very much live in the broader society, whatever the particular psychological formula would be for mass murderers. I do think the infamy as personal glory angle has something to it... But this is also working overtime to bust people for checking about where power and inequality in society play a part.
It's hinting it doesn't matter at all if the winners in violent stories often get the girls or sex... Suggesting it doesn't matter at all if we have more weapons around or fewer, in a society this size enough people are simply crazy (they would use knives if not guns argument). Well forget for a minute the pressure of trying to find some one simple explanation: If that part were true, are Europe and Japan somehow drastically under-reporting their homicide rates?
Are humans all
murderous this frequently, and other parts of the world have managed to miss reporting it while America has not? Or is it just that Americans are more crazy on average and that's just how the world is, it's in their blood? Sounds weird to me.
Some notes: To be fair, I suppose there could be a difference between mass murders and murders in general. That MSNBC file does say US mass murders are less than 1% of gun deaths. But if you are really concerned about things associated with mass murders, then I'm more with the crowd that doesn't see mass murders as so simple to achieve with knives day in and day out. China has a spate of knife attacks lately, but not often 20 deaths at a time that I've heard of.
This past weekend, a student named Elliot Rodger from Santa Barbara City College killed six and injured 13, the latest in a long series of school shootings that are all but becoming a normal part of American tradition. As usual, the killer left a cache of material behind to explain his intentions and milk as much publicity for his personal grievances as possible. This time, the focus was on women, and how they wouldn’t have sex with him.
So... Saying here the killer actually wrote about women clearly, but people should pay no attention to misogyny as any part of his self-image and motivations? The only
thing we ever need to know is they're all batshit crazy and we can't do anything about it, happens all the time, every two weeks in fact? Get resigned to the killing cause they're crazy, don't worry that misogyny helped because after all, they might not kill women -- or not only women, anyway. We might as well forget misogyny and other gender prejudice helps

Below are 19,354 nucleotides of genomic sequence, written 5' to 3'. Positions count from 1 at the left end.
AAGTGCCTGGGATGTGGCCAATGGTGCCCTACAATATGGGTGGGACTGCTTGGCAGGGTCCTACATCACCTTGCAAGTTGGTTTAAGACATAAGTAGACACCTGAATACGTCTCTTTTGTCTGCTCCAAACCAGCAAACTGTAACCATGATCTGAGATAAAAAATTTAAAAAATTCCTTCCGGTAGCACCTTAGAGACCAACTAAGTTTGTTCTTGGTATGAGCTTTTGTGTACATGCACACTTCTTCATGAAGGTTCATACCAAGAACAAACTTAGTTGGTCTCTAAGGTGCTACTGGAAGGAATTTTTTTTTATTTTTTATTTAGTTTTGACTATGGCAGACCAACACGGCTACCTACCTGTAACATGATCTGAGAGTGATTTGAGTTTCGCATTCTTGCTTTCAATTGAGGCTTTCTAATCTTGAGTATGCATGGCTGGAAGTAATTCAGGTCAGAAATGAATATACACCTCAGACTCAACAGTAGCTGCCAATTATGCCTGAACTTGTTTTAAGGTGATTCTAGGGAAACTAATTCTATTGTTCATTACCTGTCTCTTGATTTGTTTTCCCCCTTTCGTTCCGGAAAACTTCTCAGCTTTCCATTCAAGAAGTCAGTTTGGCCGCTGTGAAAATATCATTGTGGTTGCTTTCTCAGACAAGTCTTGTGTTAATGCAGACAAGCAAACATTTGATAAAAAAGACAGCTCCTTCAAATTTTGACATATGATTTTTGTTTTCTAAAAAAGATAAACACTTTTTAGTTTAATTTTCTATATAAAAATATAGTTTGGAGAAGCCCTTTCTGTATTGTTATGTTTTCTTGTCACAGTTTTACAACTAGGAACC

drive quite a few guys to kill other men and trans, while we are at it. (Don't get murdered for dating or looking at the "wrong" type, now.) A lot of the rest is potentially more interesting. But this stuff above, nearly drives me off the whole thing.
Here’s what doesn’t get the headlines: Empathy. Listening to those around you. Even if you don’t like them very much.
Here there is something. And some of the rest is good. But I would be surprised if just anyone could listen to some of these people without feeling threatened or alienated -- sometimes on the basis of race, class, clique, gender, etc. There are examples here where counselors, instructors, etc. reported things and they were not pursued because, what exactly? There was no process to police a society chock full of kids expressing general malaise on so many fronts, and bust into rooms left and right searching for weapons?
We would need more on what they are broadly calling "mental health issues" there. A simple fascination with Hitler literature isn't enough. You don't know them simply from people being "angry." There are a lot of angry young people in today's Western societies. See riots in Britain, see riots in LA which Klebold and Harris themselves referred to. You don't speak of fomenting revolution for kicks in a society with no internalized issues about oppression. So in a sense, some people do "snap" over a whole mix of things.
Yes, people should be more aware... But everyone's going to be awful jumpy most of the time
, if we go on pretending social issues aren't factors in the violence. And more broadly: the issues go on, I bet you the violence goes on. You can recruit as many cops and counselors and lookouts as you like, until then. When everybody has pressing economic reasons to vent, and the media and the society are loaded full of competitive circuses and talk about winning the jungle for oneself, it isn't entirely surprising people don't always take notice.